ERIC Number: ED336652
Record Type: RIE
Publication Date: 1991-Aug
Explaining Depression among Clinically Depressed and Nondiagnosed Hispanic Women.
Bernstein, Bianca L.; And Others
Variables such as low socioeconomic level, educational level, marital status, employment status, sex role orientation, and level of acculturation have been cited as contributing to depression among Hispanic women. While most of these conclusions have been based on between-group comparisons against Anglo women, this study was conducted to examine within-group differences on depression, while controlling for ethnicity and gender. Relationship status, acculturation, domestic or work orientation, and degree of traditionality/nontraditionality with regard to sex-role orientation of women were explored in relationship to depressive symptomatology in two groups of Mexican American women: a clinically diagnosed depressed group (N=23) and a nondiagnosed group (N=46). Subjects completed either English or Spanish versions of the Center for Epidemiologic Studies Depression Scale, the Attitudes toward Women Scale, the Acculturation Rating Scale for Mexican-Americans, and a demographic questionnaire. The combined variables of degree of sex-role orientation, relationship status, and domestic/career orientation accounted for 33% of the variance in depressive symptomatology for the total sample. For the nondiagnosed group, attitudes toward women explained most of the variance while none of the variance was significantly explained for the depressed group. The results suggest that degree of sex role orientation may account for depressive symptomatology in Hispanic women not diagnosed for depression, but is insufficient in explaining depressive symptomatology in clinically depressed Hispanic women. (NB)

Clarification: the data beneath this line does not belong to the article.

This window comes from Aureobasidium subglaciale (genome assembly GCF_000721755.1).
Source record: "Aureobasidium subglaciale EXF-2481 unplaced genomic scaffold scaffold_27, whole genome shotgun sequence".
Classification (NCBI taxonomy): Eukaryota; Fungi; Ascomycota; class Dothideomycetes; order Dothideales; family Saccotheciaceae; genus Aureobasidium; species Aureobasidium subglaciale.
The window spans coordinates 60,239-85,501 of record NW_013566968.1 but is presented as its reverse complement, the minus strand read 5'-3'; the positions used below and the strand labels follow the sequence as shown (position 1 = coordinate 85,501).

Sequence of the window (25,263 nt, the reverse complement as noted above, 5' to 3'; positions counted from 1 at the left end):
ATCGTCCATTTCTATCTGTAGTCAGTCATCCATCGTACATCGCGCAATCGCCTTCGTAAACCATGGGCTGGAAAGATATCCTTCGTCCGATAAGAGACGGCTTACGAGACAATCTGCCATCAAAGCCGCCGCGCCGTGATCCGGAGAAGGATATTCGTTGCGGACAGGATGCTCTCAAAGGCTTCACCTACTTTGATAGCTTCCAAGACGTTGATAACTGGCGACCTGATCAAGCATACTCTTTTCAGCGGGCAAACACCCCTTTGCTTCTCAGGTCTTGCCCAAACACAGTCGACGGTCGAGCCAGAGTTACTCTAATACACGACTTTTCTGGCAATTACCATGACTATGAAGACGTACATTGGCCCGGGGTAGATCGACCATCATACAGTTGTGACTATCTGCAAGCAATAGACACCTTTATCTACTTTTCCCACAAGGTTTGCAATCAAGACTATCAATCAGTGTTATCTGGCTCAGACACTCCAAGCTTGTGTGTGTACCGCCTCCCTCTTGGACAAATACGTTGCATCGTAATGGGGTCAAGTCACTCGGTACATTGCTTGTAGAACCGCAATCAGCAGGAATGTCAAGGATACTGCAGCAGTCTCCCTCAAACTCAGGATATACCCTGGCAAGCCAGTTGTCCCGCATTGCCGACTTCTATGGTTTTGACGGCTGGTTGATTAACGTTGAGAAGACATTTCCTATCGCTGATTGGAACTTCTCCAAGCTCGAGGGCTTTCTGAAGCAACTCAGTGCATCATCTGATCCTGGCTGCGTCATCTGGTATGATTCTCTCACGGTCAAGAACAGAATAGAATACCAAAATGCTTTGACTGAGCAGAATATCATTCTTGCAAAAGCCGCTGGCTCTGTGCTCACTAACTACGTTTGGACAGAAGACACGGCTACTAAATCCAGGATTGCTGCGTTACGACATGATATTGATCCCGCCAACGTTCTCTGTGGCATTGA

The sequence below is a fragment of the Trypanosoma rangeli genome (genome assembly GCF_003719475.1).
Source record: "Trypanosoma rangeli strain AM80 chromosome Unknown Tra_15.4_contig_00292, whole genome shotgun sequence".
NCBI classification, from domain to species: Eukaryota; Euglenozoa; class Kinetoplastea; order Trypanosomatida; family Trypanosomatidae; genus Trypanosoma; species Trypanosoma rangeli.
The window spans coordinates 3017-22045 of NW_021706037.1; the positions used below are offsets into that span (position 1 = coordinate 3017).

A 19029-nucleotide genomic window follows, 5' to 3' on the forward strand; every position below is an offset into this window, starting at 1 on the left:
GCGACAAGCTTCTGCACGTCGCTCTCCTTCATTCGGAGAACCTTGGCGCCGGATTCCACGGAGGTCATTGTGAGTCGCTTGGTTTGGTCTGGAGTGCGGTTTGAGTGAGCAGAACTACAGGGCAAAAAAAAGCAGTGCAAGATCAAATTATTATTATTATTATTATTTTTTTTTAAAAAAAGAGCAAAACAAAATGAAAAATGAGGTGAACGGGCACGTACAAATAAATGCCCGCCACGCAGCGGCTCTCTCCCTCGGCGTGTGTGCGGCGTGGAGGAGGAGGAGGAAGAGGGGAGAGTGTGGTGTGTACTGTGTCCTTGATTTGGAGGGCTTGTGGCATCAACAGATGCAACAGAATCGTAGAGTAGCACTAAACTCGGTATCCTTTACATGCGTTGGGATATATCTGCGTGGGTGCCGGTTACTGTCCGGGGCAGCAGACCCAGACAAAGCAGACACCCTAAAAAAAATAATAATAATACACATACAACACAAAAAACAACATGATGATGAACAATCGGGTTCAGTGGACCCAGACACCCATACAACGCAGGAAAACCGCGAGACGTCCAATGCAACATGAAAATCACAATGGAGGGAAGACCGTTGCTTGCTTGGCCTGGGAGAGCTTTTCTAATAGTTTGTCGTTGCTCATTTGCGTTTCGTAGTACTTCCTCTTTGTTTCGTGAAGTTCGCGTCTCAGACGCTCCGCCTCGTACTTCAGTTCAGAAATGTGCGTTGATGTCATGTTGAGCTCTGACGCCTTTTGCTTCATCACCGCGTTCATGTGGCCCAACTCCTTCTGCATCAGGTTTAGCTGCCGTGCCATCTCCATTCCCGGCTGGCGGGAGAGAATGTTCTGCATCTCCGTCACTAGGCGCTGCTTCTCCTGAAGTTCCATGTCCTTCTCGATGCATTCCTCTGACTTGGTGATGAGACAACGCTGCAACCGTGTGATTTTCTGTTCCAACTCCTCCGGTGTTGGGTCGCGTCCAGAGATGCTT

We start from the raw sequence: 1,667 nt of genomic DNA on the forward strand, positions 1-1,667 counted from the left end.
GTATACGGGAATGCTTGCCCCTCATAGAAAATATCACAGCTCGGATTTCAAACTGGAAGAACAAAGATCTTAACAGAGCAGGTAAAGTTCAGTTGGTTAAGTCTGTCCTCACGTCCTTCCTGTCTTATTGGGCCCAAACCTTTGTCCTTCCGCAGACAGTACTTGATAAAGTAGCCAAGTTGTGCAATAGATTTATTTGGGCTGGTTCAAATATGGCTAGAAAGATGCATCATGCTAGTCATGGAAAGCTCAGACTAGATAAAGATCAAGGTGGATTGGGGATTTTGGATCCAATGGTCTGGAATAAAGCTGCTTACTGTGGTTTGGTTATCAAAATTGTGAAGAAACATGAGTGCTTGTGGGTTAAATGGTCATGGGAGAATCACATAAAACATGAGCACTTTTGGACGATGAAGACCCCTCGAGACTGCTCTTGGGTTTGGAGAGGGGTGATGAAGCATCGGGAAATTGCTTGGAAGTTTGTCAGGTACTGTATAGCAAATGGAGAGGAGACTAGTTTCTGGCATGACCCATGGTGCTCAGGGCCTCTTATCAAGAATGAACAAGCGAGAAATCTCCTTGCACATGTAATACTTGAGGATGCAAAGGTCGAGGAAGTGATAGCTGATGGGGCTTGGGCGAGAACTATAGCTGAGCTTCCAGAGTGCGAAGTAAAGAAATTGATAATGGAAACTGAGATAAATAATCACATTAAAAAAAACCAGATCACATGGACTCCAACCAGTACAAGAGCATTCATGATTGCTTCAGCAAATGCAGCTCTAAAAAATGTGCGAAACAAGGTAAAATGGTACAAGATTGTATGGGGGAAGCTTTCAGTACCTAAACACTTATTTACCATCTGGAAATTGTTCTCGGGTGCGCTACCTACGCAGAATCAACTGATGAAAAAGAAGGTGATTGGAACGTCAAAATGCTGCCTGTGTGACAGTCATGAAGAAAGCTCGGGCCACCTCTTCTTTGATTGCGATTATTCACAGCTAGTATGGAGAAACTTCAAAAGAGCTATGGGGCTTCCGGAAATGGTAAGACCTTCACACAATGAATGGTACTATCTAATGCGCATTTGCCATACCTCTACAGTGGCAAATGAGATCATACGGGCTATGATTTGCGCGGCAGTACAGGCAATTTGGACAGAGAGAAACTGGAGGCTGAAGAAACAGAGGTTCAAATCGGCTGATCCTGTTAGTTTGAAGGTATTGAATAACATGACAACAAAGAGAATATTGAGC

Publication Type: Reports - Research; Speeches/Meeting Papers
Education Level: N/A
Authoring Institution: N/A
Grant or Contract Numbers: N/A
Note: Paper presented at the Annual Convention of the American Psychological Association (99th, San Francisco, CA, August 16-20, 1991).